https://movingon.blog.gov.uk/2014/06/09/heavy-vehicle-test-times/

New guide times for heavy vehicle tests

Vehicle tester completing paperwork

We commissioned a work measurement study of heavy goods and public service vehicle annual testing last year, to make sure we have up-to-date, accurate timings.

With almost 80% of all annual tests now being conducted at Authorised Testing Facilities (ATFs), we focussed the study on work carried out at these locations, though we also included observations at our own test stations.

The work was carried out by the Department for Transport’s own in-house analytical consultancy (IHAC) and external engineers from Scott Grant Ltd.

The timing data covered all HGV, trailers and PSVs together with the ATF by type:

  • drive through
  • drive in – reverse out
  • non-standard

We will use these revised average test guide times for all tests booked after 1 July 2014. It is important to understand that these are guide times that cover a range of vehicles in a variety of conditions. ATF operators can use the new times as a guide for scheduling and to plan test lane loading. But these new times are not absolute measures – each vehicle will still be given as long as it takes to have a quality annual test.

The impact these new guide times will have on your business will depend on the mix of vehicles you book for test.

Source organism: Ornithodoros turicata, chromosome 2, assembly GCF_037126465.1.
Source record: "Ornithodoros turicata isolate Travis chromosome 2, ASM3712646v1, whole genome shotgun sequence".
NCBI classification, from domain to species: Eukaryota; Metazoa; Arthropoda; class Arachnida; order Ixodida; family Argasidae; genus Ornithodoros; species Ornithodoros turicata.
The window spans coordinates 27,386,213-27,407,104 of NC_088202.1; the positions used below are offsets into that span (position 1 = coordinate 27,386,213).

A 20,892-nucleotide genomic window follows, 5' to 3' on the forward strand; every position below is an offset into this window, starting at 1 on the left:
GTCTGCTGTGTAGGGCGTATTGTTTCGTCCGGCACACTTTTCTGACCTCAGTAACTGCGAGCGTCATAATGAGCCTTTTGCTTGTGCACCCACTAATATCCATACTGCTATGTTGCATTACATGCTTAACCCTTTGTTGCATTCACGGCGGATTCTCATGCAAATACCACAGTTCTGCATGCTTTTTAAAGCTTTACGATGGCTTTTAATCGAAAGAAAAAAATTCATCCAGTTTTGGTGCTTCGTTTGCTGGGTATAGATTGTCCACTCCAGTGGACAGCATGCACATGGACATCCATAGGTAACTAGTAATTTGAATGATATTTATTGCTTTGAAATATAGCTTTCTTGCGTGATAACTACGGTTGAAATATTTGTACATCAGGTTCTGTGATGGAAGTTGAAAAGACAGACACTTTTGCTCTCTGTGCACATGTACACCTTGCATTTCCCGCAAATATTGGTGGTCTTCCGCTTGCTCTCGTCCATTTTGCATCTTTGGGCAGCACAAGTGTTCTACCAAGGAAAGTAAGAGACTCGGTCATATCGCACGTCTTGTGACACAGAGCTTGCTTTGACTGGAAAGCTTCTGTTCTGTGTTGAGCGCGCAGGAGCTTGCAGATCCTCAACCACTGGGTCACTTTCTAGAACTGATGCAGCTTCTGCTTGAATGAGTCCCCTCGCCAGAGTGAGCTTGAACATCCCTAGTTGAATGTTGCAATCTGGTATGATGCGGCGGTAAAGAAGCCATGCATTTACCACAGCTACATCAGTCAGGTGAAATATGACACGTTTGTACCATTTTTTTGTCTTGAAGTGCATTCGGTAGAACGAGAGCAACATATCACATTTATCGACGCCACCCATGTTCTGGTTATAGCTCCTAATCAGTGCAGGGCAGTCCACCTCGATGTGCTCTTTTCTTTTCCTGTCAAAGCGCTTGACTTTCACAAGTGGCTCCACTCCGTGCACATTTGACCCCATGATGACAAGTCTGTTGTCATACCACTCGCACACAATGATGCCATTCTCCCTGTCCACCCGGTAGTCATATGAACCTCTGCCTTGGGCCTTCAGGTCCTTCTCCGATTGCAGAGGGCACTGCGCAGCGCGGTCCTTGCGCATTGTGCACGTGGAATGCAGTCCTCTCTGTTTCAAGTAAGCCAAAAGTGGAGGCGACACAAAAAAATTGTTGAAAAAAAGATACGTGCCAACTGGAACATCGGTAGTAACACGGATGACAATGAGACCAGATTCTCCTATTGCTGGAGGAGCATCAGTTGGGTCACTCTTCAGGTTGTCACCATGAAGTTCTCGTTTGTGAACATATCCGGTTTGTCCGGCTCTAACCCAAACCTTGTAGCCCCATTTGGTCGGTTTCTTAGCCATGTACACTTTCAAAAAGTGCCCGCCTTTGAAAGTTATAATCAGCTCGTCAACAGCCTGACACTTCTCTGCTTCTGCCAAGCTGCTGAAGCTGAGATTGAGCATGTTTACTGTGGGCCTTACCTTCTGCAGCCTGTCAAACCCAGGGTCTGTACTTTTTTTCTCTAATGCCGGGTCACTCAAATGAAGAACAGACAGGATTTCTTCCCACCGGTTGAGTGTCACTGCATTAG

Guide to new heavy vehicle test times
Vehicle group Current
(minutes)
New
(minutes)
Difference
(minutes)
Motor vehicle 2 axle 40 40 0
Motor vehicle 3 axle 45 45 0
Motor vehicle 4 axle 55 55 0
Trailer 1 axle 20 20 0
Trailer 2 axle 25 25 0
Trailer 3 axle 25 30 +5
PSV small <23 seats 50 45 -5
PSV medium 24 to 49 seats 70 50 -20
PSV medium 24 to 49 seats with seatbelts 70 55 -15
PSV large 50+ seats 70 55 -15
PSV large 50+ seats with seatbelts 70 65 -5

1 comment

  1. Alan Wilson

    There seems to be some misunderstanding about the extra 5 minutes for booking 3 axle trailers. When these vehicle tests were timed in 2008 they fitted into a 25 minute window - or slot. In the most recent timing exercise, we found that 25 minutes was, on average, too little - so we needed to use the 30 minute slot for booking purposes. On average our inspectors are taking more than 25 minutes now and probably have been for some time, so booking at 25 minute intervals was wrong.

    The test always takes as long as it takes - it depends on the vehicle and how it is presented. DVSA inspectors will not stop at 25 or 30 minutes during a difficult test. They continue until it's done properly. Doing the 'easy' ones in a shorter time means more time for the 'hard' ones in the same testing period.

    The times are average - in reality some trailers will take longer and some will be shorter. In our sample they ranged between 26.3 minutes and 29.2 minutes with an average of 27.7 minutes - firmly in the middle of the 30 minute slot.

    An efficient ATF with knowledgeable and competent shunters, presenting lots of carefully prepared trailers and using reliable processes and equipment might find that their average time is less than that for the whole sample. If that's the case you should talk to your local DVSA Testing Manager about your booking levels. However, if you only test 3 axle trailers infrequently, presented in poor condition (tending to fail on a number of defects), the shunter is inexperienced or your site layout is inefficient then your vehicle tests will tend to take longer than the average time.

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